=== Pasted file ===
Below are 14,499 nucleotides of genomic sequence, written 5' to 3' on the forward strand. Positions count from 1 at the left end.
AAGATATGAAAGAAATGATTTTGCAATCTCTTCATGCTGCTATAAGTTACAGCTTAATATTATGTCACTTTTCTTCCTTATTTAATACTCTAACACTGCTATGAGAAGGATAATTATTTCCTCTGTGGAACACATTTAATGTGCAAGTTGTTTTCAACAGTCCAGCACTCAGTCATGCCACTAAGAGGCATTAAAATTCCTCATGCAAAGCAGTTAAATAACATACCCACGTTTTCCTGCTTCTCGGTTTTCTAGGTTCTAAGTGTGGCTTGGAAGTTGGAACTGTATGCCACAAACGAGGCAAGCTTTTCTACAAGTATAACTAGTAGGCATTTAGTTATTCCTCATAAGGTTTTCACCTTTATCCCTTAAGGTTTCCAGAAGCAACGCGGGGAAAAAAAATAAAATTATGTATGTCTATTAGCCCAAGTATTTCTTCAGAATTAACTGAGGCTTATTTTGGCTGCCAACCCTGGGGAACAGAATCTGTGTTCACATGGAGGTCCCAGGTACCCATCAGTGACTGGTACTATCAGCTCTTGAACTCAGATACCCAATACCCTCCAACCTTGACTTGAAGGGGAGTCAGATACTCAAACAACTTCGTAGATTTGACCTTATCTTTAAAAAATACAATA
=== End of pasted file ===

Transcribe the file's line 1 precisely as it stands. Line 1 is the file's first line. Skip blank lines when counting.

Below are 14,499 nucleotides of genomic sequence, written 5' to 3' on the forward strand. Positions count from 1 at the left end.